Bishops take religious freedom fight to each state
Posted June 21, 2012
Raleigh, N.C. — Roman Catholic groups on Thursday embarked on a two-week campaign of prayer vigils, rallies and other events to draw attention to what they consider government attacks on religious freedom.
Called the "Fortnight for Freedom," bishops organized the education campaign during liturgical feasts for martyred defenders of the faith. Independent advocacy groups such as CatholicVote.org and Women Speak For Themselves, have joined the effort with TV ads, videos, Facebook appeals and petition drives.
"To be Catholic and to be American does not mean having to choose one over the other," said Bishop Michael Burbidge of the Diocese of Raleigh.
While the religious freedom campaign includes protests against state laws and policies, the bishops' immediate target is the mandate President Barack Obama announced in January that most employers provide health insurance that covers birth control. Federal officials said the rule was critical to women's health by helping them space out pregnancies.
But Burbidge said a federal birth control mandate would "force Catholic institutions, if the mandate is upheld, to violate the principle of our Catholic teachings."
Melissa Reed, vice president of public policy for Planned Parenthood, however, argues that the church is discriminating against its female employees by not offering birth control.
"(Women) should have access to contraceptive coverage. That is basic healthcare," Reed said.
"It doesn't mean we are still not taking care of the whole person, but there are certain things we don't do," he said. "That is who we are."
Critics have accused the bishops of organizing the campaign as a partisan assault on Obama in an election year. But church leaders insist they have no partisan agenda and blame the timing on when federal officials approved the rule.
"In only the past few years, we've experienced rampant disregard for religious beliefs in this country," wrote New York Cardinal Timothy Dolan, in an e-book released for the "Fortnight" effort. Among the examples he cites are approval for embryonic stem cell research, legal justification for torturing prisoners and support for same-sex marriage.
"We can see that there is a loss here of a sense of truth and objective moral norms_rules of conduct that apply always, to everyone, everywhere_an infringement of religious liberty and an 'eclipse of the sense of God and of man,'" wrote Dolan, president of the U.S. Conference of Catholic Bishops.
Opponents are unconvinced. "This bishops' project isn't about religious freedom — it's about privilege," said the Rev. Barry Lynn, executive director of Americans United for Separation of Church and State. "They are asking for preferential treatment from the government, and if they are successful, it would undercut the rights of millions of Americans."
The "Fortnight for Freedom" schedule kicked off Thursday night with a Mass at the Basilica of the National Shrine of the Assumption in Baltimore, celebrated by Baltimore Archbishop William Lori. Local activities are planned across the country leading up to Independence Day.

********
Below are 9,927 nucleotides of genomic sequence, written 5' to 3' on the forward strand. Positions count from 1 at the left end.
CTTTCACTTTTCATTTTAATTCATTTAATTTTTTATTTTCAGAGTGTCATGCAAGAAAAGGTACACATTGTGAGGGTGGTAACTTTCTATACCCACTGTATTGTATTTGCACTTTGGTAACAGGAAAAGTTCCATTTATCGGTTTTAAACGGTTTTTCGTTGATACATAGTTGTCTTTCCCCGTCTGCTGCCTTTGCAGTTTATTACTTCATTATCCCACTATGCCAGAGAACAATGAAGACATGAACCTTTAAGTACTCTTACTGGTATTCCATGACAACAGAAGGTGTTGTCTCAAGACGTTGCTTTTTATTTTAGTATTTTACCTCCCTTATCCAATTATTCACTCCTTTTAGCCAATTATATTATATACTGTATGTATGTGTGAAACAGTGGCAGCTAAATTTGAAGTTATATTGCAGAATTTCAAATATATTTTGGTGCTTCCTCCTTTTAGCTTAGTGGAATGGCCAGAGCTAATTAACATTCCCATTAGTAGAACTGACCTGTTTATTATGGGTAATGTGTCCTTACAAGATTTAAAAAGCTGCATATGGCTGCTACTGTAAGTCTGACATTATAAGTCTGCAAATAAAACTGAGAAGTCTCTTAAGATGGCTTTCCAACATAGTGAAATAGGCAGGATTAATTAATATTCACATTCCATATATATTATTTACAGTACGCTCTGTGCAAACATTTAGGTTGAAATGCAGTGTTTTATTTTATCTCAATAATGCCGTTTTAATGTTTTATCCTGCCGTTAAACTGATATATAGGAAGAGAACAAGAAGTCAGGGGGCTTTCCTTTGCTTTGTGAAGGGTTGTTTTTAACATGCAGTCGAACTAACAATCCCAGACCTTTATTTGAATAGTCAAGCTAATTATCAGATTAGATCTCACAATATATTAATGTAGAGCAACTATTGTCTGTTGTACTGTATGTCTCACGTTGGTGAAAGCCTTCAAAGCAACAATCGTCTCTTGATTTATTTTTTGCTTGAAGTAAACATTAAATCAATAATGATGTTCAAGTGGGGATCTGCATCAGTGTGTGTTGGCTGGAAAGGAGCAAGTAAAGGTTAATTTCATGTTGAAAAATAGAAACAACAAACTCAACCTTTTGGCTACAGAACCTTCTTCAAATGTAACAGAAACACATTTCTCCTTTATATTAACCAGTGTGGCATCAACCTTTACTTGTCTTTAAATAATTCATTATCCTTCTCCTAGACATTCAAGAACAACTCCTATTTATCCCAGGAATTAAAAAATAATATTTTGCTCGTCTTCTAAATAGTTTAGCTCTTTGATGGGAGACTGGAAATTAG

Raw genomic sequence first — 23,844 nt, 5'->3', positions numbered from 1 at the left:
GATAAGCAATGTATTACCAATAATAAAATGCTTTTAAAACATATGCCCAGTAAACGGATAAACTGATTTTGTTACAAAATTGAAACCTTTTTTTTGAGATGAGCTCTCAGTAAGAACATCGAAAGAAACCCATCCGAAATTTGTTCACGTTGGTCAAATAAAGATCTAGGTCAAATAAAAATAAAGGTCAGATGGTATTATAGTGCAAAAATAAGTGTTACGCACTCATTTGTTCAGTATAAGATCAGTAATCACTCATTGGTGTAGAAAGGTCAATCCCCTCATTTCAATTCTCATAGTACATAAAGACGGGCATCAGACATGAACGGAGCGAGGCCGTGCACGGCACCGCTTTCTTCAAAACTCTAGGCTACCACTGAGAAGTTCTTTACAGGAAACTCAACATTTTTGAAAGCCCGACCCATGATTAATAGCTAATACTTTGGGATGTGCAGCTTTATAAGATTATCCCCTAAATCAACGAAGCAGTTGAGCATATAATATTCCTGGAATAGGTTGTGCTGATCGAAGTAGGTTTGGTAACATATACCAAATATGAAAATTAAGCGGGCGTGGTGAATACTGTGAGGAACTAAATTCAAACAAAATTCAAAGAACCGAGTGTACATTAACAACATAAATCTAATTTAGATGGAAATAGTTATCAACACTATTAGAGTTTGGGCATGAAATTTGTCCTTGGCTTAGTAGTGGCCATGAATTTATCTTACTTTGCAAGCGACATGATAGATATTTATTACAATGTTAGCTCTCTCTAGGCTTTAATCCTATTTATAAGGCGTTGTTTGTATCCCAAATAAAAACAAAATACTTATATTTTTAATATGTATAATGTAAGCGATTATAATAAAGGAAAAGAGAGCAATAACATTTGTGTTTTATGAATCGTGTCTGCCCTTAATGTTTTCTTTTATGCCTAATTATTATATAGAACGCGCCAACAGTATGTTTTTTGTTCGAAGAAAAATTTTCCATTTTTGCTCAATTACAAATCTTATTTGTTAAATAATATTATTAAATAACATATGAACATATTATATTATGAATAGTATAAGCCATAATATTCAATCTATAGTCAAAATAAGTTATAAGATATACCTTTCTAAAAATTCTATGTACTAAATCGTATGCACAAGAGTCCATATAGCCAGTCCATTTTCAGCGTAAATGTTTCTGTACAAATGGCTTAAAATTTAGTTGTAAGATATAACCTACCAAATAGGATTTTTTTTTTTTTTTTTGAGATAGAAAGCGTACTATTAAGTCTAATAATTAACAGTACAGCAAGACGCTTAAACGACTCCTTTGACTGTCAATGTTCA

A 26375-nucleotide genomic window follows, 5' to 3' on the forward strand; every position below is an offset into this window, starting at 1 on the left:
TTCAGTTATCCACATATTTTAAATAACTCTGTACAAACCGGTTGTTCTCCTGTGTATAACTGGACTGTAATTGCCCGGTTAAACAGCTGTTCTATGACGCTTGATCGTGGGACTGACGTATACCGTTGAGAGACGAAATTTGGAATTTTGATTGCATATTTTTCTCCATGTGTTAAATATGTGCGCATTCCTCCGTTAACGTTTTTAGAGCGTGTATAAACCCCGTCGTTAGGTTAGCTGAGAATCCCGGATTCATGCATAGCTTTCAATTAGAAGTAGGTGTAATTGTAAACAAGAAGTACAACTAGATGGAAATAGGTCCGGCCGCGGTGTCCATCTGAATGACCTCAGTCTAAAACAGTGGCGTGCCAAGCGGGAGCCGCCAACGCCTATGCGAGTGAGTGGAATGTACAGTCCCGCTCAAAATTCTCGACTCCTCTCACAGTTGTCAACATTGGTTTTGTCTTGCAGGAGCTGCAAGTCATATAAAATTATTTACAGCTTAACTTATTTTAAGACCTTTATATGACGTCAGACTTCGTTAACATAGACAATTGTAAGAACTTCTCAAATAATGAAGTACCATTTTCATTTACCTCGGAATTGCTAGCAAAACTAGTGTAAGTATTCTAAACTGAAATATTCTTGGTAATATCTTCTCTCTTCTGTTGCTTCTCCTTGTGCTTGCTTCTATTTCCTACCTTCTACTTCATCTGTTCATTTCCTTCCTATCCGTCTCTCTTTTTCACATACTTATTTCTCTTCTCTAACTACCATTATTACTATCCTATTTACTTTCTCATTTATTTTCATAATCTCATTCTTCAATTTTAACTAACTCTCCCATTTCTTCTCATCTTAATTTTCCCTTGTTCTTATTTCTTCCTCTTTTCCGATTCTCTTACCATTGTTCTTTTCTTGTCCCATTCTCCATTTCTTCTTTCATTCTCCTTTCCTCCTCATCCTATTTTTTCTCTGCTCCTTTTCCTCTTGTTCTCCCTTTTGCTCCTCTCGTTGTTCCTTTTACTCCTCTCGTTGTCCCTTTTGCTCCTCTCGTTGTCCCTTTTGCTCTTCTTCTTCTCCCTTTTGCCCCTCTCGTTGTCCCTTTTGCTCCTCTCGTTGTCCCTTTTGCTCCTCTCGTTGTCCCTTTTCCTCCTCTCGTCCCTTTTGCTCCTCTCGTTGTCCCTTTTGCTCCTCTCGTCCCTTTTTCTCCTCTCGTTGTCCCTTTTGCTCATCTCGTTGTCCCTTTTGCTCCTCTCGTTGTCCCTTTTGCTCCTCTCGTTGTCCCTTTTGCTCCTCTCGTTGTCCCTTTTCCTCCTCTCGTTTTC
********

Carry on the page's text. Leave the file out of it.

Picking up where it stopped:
The Diocese of Pensacola-Tallahassee, Fla., plans Masses and repeat screenings of the film "A Man for All Seasons," about Sir Thomas More, the 16th-century martyr whose feast day is this week. The Kansas Catholic Conference, the public policy arm of the state's bishops, plans a June 29 religious freedom rally at the Statehouse in Topeka. The Archdiocese of Detroit plans Masses and lectures by religious liberty experts in English and Spanish. The Archdiocese of Denver has asked Catholics to fast on the two Fridays during the initiative.
Lori leads the bishops' new religious freedom committee. The panel was formed last September in response to what church leaders viewed as inadequate religious exemptions in many state laws that authorized gay marriage and mandated contraception coverage in employers' health insurance or prescription drug plans.
The Obama mandate on contraception coverage included a religious exemption that generally allowed houses of worship to opt-out, but not religiously affiliated hospitals, charities, universities and social service agencies. Many Catholics from across the political spectrum protested that the Health and Human Services department chose the narrowest religious exemption available and urged Obama to reconsider. Liberal-leaning religious groups generally supported Obama, while more conservative leaders from other traditions backed the Catholic bishops.
In response, the president said he would require insurance companies to cover the cost instead of religious groups. However, even some Catholic allies whose support was critical to passage of the administration's health care law, including the Catholic Health Association, have called the compromise inadequate.
Last month, Catholic dioceses, charities and schools, including the University of Notre Dame, filed a dozen lawsuits against the administration over the mandate. The law firm Jones Day, which is also representing businesses challenging Obama's health care law in court, is handling the cases for the Catholic groups pro bono.
Lori has said that funding for the religious freedom campaign has come from the Knights of Columbus, the Catholic fraternal organization and life insurance agency; the Order of Malta, a Catholic order that aids the sick; and the conservative Catholic publisher Our Sunday Visitor.